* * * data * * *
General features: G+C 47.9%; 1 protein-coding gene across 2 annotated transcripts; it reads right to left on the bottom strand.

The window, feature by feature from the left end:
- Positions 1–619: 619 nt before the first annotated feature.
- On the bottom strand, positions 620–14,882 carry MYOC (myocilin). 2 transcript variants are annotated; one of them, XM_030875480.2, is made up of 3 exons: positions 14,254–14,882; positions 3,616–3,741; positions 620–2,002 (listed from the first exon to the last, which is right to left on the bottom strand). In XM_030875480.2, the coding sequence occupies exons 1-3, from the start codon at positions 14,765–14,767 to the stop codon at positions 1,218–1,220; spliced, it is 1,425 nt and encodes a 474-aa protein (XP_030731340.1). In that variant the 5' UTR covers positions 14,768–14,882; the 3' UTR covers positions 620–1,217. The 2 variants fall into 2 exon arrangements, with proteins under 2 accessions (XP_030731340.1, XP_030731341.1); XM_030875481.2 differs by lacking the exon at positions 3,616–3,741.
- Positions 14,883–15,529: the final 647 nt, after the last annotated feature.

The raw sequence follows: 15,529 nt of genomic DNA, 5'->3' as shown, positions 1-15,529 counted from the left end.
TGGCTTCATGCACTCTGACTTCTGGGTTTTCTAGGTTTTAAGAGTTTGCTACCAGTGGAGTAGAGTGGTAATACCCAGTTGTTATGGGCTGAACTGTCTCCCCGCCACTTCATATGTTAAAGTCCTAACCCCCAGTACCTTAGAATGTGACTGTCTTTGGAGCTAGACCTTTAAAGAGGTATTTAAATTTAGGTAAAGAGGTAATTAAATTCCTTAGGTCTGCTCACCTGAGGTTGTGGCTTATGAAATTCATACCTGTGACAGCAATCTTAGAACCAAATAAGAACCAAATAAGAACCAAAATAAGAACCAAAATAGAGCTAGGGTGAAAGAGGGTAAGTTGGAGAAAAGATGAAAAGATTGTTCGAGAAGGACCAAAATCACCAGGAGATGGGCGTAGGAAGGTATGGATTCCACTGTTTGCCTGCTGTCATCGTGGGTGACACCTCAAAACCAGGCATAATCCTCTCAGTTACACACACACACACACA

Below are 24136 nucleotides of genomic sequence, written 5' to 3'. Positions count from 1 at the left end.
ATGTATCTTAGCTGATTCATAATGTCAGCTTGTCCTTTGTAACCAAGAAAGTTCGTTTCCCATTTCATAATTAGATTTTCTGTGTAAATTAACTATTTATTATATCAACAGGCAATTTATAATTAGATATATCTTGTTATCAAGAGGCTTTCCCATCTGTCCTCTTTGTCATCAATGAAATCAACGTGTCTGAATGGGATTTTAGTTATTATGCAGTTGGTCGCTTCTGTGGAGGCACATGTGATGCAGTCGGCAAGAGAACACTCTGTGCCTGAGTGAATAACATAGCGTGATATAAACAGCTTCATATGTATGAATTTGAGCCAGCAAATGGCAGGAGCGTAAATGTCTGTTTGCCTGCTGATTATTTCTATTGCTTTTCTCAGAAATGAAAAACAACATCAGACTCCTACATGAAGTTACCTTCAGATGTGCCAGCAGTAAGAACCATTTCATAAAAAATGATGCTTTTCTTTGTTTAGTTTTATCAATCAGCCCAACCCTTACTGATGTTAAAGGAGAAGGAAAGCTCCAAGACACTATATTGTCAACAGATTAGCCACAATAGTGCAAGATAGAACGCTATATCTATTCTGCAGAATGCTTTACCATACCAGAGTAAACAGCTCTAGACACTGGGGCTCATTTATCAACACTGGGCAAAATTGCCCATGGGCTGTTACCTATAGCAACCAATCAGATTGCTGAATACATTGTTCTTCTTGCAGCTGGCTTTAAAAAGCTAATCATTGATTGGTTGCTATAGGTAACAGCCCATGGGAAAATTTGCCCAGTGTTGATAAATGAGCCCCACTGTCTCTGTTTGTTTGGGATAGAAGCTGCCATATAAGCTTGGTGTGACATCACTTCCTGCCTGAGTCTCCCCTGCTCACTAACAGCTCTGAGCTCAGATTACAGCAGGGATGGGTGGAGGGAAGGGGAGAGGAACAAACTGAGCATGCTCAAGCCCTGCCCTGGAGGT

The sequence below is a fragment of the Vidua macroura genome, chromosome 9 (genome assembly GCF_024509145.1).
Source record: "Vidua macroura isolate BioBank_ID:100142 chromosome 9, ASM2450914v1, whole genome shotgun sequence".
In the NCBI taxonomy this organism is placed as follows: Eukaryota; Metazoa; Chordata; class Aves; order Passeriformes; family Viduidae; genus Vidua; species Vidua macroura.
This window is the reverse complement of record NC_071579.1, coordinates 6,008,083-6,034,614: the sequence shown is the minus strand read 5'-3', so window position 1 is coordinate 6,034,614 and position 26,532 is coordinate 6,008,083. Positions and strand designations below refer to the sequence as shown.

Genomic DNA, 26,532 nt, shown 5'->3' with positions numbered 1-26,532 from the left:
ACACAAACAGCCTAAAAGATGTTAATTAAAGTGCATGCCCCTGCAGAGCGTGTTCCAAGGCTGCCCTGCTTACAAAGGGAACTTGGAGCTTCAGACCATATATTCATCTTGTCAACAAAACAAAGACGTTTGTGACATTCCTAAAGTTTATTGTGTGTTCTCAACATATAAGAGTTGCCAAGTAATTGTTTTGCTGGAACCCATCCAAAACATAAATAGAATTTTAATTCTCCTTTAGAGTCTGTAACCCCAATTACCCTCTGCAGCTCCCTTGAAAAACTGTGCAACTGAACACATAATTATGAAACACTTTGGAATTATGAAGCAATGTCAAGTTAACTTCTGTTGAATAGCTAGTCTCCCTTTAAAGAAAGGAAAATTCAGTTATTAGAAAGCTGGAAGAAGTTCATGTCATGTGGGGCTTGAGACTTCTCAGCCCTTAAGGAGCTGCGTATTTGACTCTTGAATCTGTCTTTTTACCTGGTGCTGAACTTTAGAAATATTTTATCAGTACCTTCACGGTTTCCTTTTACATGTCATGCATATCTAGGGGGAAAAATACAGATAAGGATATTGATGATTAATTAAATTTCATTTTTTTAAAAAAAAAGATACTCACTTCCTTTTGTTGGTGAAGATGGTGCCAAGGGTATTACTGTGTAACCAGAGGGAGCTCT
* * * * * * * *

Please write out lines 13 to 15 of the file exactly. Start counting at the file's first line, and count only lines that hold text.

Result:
This window is the reverse complement of record NC_071579.1, coordinates 6,008,083-6,034,614: the sequence shown is the minus strand read 5'-3', so window position 1 is coordinate 6,034,614 and position 26,532 is coordinate 6,008,083. Positions and strand designations below refer to the sequence as shown.

Genomic DNA, 26,532 nt, shown 5'->3' with positions numbered 1-26,532 from the left:
ACACAAACAGCCTAAAAGATGTTAATTAAAGTGCATGCCCCTGCAGAGCGTGTTCCAAGGCTGCCCTGCTTACAAAGGGAACTTGGAGCTTCAGACCATATATTCATCTTGTCAACAAAACAAAGACGTTTGTGACATTCCTAAAGTTTATTGTGTGTTCTCAACATATAAGAGTTGCCAAGTAATTGTTTTGCTGGAACCCATCCAAAACATAAATAGAATTTTAATTCTCCTTTAGAGTCTGTAACCCCAATTACCCTCTGCAGCTCCCTTGAAAAACTGTGCAACTGAACACATAATTATGAAACACTTTGGAATTATGAAGCAATGTCAAGTTAACTTCTGTTGAATAGCTAGTCTCCCTTTAAAGAAAGGAAAATTCAGTTATTAGAAAGCTGGAAGAAGTTCATGTCATGTGGGGCTTGAGACTTCTCAGCCCTTAAGGAGCTGCGTATTTGACTCTTGAATCTGTCTTTTTACCTGGTGCTGAACTTTAGAAATATTTTATCAGTACCTTCACGGTTTCCTTTTACATGTCATGCATATCTAGGGGGAAAAATACAGATAAGGATATTGATGATTAATTAAATTTCATTTTTTTAAAAAAAAAGATACTCACTTCCTTTTGTTGGTGAAGATGGTGCCAAGGGTATTACTGTGTAACCAGAGGGAGCTCT